It is my great pleasure to be present here today at this magnificent campus overlooking the Arabian Sea. There could not have been a better place for the establishment of India’s Naval Academy. I am grateful to the Government of Kerala for having made this possible.
Today marks the realization of a dream of our late Prime Minister Shri Rajiv Gandhi who laid the foundation stone of this Academy. The decision to establish a world class Naval Academy was a truly forward-looking one. As I look at the vast expanse of the Arabian Sea before me and the Indian Ocean beyond, it is easy to see why the Indian Navy must have a much greater role in safeguarding the Nation’s vital security interests.
The Mumbai attacks have highlighted the need for heightened vigilance and response to asymmetric threats from the sea. We face such threats not only in the Arabian Sea but also in the Indian Ocean. There is a marked increase in the attempts by various terrorist and other groups to use the blue waters around India for nefarious purposes. This is a matter of concern. This emerging maritime security environment greatly enhances your responsibilities. We have a coastline of over 7600 kms. with over 1200 island territories spread across the Indian Ocean. We have a large Exclusive Economic Zone. We have a vital interest in the Indian Ocean and a close relationship with countries of the Indian Ocean Rim, and specially the Gulf region.
We should also recognize that there will be other competing interests whose maritime presence in the sphere of our interest and our influence will have to be carefully monitored.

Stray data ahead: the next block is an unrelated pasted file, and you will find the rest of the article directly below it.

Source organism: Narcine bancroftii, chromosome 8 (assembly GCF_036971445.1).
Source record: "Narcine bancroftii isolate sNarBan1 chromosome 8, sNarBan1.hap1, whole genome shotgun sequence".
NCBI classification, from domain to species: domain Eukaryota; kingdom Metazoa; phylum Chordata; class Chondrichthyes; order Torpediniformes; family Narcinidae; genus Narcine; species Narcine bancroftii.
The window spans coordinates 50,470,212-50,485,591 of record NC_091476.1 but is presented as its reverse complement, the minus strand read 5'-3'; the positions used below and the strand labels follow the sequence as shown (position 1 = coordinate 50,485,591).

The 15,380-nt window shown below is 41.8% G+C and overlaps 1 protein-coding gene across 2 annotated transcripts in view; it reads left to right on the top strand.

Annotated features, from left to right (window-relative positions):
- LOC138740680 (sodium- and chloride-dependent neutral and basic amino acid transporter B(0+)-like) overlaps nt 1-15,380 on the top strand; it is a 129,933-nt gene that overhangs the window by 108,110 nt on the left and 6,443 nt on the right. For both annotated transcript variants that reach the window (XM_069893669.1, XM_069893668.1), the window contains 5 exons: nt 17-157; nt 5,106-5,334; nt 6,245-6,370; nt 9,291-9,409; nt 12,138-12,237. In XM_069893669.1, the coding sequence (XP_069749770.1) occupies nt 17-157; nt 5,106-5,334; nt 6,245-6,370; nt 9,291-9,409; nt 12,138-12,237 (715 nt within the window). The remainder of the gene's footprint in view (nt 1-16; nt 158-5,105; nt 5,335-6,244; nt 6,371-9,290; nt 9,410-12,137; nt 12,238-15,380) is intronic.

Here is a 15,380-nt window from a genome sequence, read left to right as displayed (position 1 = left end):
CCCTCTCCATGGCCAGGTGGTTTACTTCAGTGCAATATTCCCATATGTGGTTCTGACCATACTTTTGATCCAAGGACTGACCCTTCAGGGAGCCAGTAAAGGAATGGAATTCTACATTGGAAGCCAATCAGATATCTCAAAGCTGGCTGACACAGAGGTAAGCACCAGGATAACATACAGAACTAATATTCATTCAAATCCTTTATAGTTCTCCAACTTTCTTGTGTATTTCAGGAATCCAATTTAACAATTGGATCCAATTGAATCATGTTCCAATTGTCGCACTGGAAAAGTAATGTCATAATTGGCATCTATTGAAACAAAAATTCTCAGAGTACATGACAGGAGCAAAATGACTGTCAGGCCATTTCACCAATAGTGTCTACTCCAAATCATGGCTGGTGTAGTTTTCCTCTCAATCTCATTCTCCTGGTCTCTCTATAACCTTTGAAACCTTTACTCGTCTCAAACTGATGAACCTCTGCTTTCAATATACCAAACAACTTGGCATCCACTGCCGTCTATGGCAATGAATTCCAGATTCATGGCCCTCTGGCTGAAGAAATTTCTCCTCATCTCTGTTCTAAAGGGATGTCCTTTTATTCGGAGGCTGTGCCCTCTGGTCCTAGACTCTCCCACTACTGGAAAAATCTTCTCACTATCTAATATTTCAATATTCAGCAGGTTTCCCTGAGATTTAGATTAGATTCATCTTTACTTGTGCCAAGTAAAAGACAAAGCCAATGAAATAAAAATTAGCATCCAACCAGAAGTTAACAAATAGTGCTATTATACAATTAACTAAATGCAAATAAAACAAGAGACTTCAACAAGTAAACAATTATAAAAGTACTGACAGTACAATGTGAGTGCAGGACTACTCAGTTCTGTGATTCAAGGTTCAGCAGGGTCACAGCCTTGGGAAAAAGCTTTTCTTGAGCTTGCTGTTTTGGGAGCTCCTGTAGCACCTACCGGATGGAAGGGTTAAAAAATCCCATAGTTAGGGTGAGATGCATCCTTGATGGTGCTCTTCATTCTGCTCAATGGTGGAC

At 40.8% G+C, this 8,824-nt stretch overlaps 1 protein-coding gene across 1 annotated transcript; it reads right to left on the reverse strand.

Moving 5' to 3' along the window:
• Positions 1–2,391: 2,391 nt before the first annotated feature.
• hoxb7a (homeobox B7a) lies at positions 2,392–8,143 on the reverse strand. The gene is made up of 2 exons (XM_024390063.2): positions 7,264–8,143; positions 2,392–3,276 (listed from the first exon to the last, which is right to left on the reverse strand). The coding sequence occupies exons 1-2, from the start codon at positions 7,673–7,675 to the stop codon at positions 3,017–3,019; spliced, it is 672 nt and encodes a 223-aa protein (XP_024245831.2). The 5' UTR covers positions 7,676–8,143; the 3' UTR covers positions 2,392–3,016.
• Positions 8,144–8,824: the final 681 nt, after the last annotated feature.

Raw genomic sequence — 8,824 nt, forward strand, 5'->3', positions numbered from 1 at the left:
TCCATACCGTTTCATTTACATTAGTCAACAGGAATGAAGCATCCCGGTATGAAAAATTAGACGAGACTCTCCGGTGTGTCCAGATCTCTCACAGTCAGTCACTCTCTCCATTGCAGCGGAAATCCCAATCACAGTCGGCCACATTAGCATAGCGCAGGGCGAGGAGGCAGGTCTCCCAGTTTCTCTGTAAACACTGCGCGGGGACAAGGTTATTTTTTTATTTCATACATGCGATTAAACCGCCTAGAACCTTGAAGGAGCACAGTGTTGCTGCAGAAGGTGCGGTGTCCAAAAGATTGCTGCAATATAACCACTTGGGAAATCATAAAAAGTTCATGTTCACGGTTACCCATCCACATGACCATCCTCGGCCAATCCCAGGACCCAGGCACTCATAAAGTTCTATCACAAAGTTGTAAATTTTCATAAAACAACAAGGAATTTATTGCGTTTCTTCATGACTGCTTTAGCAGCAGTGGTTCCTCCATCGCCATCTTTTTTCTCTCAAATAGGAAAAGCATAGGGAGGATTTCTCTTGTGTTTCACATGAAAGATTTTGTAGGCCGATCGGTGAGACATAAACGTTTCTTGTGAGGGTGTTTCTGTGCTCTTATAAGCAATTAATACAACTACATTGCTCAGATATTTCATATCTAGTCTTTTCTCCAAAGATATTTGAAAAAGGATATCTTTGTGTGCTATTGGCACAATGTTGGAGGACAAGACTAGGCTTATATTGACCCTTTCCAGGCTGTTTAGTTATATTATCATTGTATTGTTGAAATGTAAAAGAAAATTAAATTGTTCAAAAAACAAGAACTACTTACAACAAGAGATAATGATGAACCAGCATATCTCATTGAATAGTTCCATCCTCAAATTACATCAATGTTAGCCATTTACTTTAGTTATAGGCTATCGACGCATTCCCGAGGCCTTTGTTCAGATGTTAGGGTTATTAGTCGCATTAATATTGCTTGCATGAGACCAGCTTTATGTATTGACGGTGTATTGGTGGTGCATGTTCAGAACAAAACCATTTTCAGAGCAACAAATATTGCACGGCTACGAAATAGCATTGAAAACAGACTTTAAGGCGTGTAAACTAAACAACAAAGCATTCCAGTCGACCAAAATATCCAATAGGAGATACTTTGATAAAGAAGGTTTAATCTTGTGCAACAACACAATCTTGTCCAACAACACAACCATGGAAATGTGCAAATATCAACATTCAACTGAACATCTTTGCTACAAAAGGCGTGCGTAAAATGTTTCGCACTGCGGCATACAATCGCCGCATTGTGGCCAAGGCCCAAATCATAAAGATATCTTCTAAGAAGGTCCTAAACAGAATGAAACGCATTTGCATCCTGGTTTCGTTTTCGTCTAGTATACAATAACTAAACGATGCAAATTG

The importance of the Indian Navy in safeguarding our vital security interests has thus become paramount. There can thus be no doubt that the Indian Navy must be the most important maritime power in this region.
It is essential for the Navy, the Coast Guard and the intelligence agencies to coordinate their efforts much more closely. We need to develop credible strategies to counter all threats from the sea. On its part the government will take all necessary measures to ensure that the Coast Guard and the Navy are fully equipped to protect the seas and oceans around us.
The Gulf is part of our extended neighbourhood, separated only by the Arabian Sea, of which the Indian Navy is one of the sentinels. India and the countries of the Gulf have a shared view of peace and prosperity in the region. Many of the Gulf countries look upon India as a friendly and benign neighbour on which they can depend in times of difficulty and need. Nearly five million people of Indian origin live here. I strongly condemn the hostilities taking place in Gaza and express dismay at the unfortunate killing of hundreds of innocent civilians. We call for the immediate cessation of hostilities so that a settlement based on dialogue can be arrived at. I reiterate our unstinted and unwavering support to the just Palestian cause This is an area of special priority for India and over the next decade and more this focus would only intensify further.
Another key role that the Indian Navy will play would be to safeguard the sea-lanes of communication, through which pass the bulk of our energy supplies and our sea-borne trade. As India’s oil and gas imports increase demands on the Navy will become further pronounced. There is an inextricable link between our economic resurgence and our maritime power.